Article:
It Looks Like Trump Will Be Handed the GOP Nomination. Here’s Why That’s Critical.


I am big believer that the variety of news that is the most underrated is what does not happen. After all, quite often, when nothing occurs during a time period when it otherwise should, it can actually have more significance than an event actually transpiring.

A classic example of this phenomenon may be the complete absence of any serious candidate seeking to take on President Donald Trump for the Republican presidential nomination. It appears we may be very close, assuming we are not already there, to it being accepted that Trump will simply be handed the GOP nomination. There are significant ramifications of that mind-blowing reality.

While numerous legitimate Democratic candidates have made it clear they are entering what some conservatives are understandably referring to as the “Woke Olympics,” there is absolutely no indication that anyone legitimate will be taking on Trump. This despite the fact that Trump’s approval ratings and general election prospects (not to mention the overwhelming corruption of his first two years), by historical standards would absolutely demand that a serious primary challenger come forward.

Part of why this has not happened, and likely never will, is because of things that were anticipated as possible but never materialized. Neither the stock market, nor the economy, have collapsed. Robert Mueller has not issued a damning final report, or even indicted a Trump family member. Trump’s cabinet chaos, shutting down of the government, and failure to produce his long-promised wall, have shown zero indication of significantly harming his standing among any portion of the electorate.

Consequently, Jeff Flake has said no thanks, Mitt Romney never appeared interested, Chris Christie effectively endorsed Trump 2020, John Kasich joined CNN, and Marco Rubio lacks the balls. Meanwhile, Nikki Haley has left the Trump administration, but shows no signs of wanting to destroy her political future by getting crushed in a primary, and Condoleezza Rice, perhaps the only other person with the stature to instantly go toe-to-toe with Trump, seems very happy playing golf and watching football.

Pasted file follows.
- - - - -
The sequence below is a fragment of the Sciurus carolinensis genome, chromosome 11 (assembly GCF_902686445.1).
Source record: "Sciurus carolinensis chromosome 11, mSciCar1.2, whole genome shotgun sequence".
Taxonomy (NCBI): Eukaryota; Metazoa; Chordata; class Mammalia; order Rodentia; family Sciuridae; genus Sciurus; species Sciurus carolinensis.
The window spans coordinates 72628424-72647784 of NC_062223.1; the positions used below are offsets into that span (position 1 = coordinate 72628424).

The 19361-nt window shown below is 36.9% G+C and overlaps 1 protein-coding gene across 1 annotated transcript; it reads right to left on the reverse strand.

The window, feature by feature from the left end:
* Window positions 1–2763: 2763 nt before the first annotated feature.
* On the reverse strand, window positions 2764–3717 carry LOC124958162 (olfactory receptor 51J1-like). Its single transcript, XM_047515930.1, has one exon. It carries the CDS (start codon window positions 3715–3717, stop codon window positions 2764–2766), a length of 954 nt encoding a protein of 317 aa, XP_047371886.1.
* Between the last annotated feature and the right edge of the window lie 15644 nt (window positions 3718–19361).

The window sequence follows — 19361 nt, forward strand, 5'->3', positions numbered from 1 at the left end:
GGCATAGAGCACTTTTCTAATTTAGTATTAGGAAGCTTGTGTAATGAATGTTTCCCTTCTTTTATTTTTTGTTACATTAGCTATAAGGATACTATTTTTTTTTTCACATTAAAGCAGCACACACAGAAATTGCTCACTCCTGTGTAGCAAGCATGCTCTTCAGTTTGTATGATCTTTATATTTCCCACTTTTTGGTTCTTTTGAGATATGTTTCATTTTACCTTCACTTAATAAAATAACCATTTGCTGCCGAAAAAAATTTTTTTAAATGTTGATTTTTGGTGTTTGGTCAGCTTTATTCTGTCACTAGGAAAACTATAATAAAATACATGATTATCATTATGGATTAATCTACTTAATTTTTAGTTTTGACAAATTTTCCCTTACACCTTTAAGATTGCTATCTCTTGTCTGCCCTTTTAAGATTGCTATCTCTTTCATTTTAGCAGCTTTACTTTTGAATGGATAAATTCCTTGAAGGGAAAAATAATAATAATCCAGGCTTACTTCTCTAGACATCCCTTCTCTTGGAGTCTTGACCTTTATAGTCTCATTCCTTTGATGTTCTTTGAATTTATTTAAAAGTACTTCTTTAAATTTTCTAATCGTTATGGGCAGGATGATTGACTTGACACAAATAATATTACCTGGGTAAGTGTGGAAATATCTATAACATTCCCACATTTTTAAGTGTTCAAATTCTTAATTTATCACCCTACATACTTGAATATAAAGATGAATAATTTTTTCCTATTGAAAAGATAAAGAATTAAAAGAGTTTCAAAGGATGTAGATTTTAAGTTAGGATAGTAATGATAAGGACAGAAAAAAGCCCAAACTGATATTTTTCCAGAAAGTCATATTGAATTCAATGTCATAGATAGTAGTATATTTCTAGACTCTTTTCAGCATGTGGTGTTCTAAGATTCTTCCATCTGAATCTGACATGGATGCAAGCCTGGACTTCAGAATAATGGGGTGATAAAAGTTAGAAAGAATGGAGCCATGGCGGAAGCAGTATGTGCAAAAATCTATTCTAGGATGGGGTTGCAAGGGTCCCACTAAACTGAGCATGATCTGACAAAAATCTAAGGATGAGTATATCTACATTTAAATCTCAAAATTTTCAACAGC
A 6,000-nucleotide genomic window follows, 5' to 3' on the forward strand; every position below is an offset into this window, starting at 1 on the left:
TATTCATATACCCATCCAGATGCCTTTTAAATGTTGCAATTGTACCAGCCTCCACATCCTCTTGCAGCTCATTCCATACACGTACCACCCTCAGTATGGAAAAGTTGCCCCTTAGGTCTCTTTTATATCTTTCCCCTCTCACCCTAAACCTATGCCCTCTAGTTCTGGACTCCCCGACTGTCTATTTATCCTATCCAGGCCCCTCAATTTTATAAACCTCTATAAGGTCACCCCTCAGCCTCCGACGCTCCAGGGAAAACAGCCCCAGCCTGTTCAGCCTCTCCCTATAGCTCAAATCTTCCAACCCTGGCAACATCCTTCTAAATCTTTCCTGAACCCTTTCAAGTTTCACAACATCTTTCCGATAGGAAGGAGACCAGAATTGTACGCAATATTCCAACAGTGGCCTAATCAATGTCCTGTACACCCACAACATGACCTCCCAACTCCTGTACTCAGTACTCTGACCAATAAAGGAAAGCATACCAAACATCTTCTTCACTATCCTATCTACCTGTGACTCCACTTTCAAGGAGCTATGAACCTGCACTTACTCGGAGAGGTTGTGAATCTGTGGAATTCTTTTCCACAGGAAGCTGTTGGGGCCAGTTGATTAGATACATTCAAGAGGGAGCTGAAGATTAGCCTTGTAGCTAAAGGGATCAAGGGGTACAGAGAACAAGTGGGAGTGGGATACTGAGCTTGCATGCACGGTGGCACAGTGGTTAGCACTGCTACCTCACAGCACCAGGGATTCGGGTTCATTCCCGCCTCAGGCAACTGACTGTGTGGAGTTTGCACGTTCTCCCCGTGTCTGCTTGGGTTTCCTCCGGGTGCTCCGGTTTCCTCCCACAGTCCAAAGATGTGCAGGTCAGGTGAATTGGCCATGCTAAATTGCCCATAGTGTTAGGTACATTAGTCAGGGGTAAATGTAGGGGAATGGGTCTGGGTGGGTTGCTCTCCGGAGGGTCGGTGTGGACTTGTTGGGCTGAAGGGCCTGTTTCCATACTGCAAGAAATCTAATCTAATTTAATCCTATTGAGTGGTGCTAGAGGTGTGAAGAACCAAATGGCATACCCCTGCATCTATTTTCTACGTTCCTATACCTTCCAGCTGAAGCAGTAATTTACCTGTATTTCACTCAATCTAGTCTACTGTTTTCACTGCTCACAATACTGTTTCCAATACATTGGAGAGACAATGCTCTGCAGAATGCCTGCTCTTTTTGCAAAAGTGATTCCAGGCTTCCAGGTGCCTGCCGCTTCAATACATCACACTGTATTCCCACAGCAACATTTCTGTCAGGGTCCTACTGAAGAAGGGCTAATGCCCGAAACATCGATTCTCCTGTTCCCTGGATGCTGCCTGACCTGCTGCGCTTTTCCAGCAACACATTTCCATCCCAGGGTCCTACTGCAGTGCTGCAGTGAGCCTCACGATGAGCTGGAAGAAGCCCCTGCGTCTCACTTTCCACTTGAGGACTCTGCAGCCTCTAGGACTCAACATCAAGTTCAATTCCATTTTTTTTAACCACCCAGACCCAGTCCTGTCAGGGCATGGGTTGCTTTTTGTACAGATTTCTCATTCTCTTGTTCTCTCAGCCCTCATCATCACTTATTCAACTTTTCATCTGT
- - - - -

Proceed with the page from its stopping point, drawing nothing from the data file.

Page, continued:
This is not to say that someone won’t eventually get into the race, if only to take advantage of the huge publicity that such a run, no matter how hopeless, would generate. Conservative commentator Bill Kristol, who is ardently anti-Trump and has been actively recruiting candidates to run against him, told me yesterday that he is still optimistic that this will happen.

“Serious people are looking quietly at a race, and I’m confident there’ll be a challenge to Trump in the GOP primary,” said Kristol. “And the challenger has some time — we’re laying some of the groundwork at Defending Democracy Together, and others are doing things as well, so a candidate could get in around the beginning of summer.”

While I admire Kristol’s perseverance and optimism, it is clear to me that if someone with any real shot to even reasonably challenge Trump was going to get in, they would have done so already, or at least be about to. Every day that goes by now is a lost opportunity to take advantage of the much-needed built-in earned news media coverage that such a person would get (except at mostly state-run Fox News, where it would matter the most) by virtue of being the only Republican alternative to Trump.

Should there be no legitimate opposition to Trump, that would have very significant consequences in at least two important areas. The first is that it would cement, probably for a generation, Trump’s total takeover of the Republican Party, from both a political and policy perspective.

The second is that, based on modern election precedent, Trump’s re-election chances would be greatly enhanced. In fact, there is an astonishingly strong connection between whether a sitting president has faced opposition for his party’s nomination, and whether he has won or lost his attempt to retain office.

Here are the sitting presidents of the last two generations who were eligible to run for another term…

  • In 1968, Lyndon Johnson “lost” (he actually won while not even being on the ballot) the New Hampshire primary, and pulled out of the race.
  • In 1972, Richard Nixon faced barely even token opposition, and easily won re-election.
  • In 1976, Gerald Ford was nearly taken out by Ronald Reagan, and lost to Jimmy Carter.
  • In 1980, Carter battled with Ted Kennedy, before losing badly to Reagan.
  • In 1984, Reagan had no real opposition, and won re-election in a landslide.
  • In 1992, George H.W. Bush was challenged by Pat Buchanan, and lost to Bill Clinton.
  • In 1996, Bill Clinton had no real primary opponent, and easily was re-elected.
  • In 2004, George W. Bush ran unopposed in the primaries, and won re-election.
  • In 2012, Barack Obama ran unopposed in the primaries, and won re-election.

To review, presidents who had to run a primary campaign were 0-4. Presidents who did not, were 5-0.

That’s a pretty darn strong correlation. One that should at least give Democrats a lot of pause before they decide to go completely off the deep end and, because they just can’t help themselves, nominate someone looney enough for Trump to beat.

Unfortunately, I am starting to become as doubtful about the Democrats heeding this historical lesson, as I am that anyone will at least make Trump work for the GOP nomination.

John Ziegler is a senior columnist for Mediaite. He hosts a weekly podcast focusing on news media issues and is documentary filmmaker. You can follow him on Twitter at @ZigManFreud  or email him at

[Photo by Doug Mills-Pool/Getty Images]

This is an opinion piece. The views expressed in this article are those of just the author.

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